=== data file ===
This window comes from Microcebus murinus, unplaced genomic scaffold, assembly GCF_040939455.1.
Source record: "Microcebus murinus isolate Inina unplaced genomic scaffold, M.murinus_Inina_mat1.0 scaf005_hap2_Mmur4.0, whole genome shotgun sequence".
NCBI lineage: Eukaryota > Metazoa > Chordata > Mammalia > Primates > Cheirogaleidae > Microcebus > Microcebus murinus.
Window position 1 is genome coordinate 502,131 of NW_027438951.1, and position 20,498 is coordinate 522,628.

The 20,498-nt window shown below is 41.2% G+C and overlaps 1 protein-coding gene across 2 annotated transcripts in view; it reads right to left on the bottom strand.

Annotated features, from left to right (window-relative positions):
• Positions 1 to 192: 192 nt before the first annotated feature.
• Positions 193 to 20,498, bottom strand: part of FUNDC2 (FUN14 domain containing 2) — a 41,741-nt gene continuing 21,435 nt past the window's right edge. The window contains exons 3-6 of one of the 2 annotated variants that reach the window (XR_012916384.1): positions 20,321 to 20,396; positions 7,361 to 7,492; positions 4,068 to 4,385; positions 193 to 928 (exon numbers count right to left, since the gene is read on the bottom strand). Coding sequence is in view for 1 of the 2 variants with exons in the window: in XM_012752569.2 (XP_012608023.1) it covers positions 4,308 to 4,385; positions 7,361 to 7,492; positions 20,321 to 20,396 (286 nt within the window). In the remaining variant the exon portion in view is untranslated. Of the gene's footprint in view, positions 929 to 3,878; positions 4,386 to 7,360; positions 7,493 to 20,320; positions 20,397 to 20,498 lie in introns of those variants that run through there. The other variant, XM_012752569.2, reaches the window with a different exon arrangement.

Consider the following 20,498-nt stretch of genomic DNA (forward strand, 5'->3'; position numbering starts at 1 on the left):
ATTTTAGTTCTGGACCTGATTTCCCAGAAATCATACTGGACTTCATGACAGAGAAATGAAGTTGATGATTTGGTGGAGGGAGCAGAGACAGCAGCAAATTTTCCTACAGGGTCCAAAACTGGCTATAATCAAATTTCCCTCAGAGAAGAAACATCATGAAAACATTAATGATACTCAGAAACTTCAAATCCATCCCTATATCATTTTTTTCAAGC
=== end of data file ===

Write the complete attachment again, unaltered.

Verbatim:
This window comes from Microcebus murinus, unplaced genomic scaffold, assembly GCF_040939455.1.
Source record: "Microcebus murinus isolate Inina unplaced genomic scaffold, M.murinus_Inina_mat1.0 scaf005_hap2_Mmur4.0, whole genome shotgun sequence".
NCBI lineage: Eukaryota > Metazoa > Chordata > Mammalia > Primates > Cheirogaleidae > Microcebus > Microcebus murinus.
Window position 1 is genome coordinate 502,131 of NW_027438951.1, and position 20,498 is coordinate 522,628.

The 20,498-nt window shown below is 41.2% G+C and overlaps 1 protein-coding gene across 2 annotated transcripts in view; it reads right to left on the bottom strand.

Annotated features, from left to right (window-relative positions):
• Positions 1 to 192: 192 nt before the first annotated feature.
• Positions 193 to 20,498, bottom strand: part of FUNDC2 (FUN14 domain containing 2) — a 41,741-nt gene continuing 21,435 nt past the window's right edge. The window contains exons 3-6 of one of the 2 annotated variants that reach the window (XR_012916384.1): positions 20,321 to 20,396; positions 7,361 to 7,492; positions 4,068 to 4,385; positions 193 to 928 (exon numbers count right to left, since the gene is read on the bottom strand). Coding sequence is in view for 1 of the 2 variants with exons in the window: in XM_012752569.2 (XP_012608023.1) it covers positions 4,308 to 4,385; positions 7,361 to 7,492; positions 20,321 to 20,396 (286 nt within the window). In the remaining variant the exon portion in view is untranslated. Of the gene's footprint in view, positions 929 to 3,878; positions 4,386 to 7,360; positions 7,493 to 20,320; positions 20,397 to 20,498 lie in introns of those variants that run through there. The other variant, XM_012752569.2, reaches the window with a different exon arrangement.

Consider the following 20,498-nt stretch of genomic DNA (forward strand, 5'->3'; position numbering starts at 1 on the left):
ATTTTAGTTCTGGACCTGATTTCCCAGAAATCATACTGGACTTCATGACAGAGAAATGAAGTTGATGATTTGGTGGAGGGAGCAGAGACAGCAGCAAATTTTCCTACAGGGTCCAAAACTGGCTATAATCAAATTTCCCTCAGAGAAGAAACATCATGAAAACATTAATGATACTCAGAAACTTCAAATCCATCCCTATATCATTTTTTTCAAGC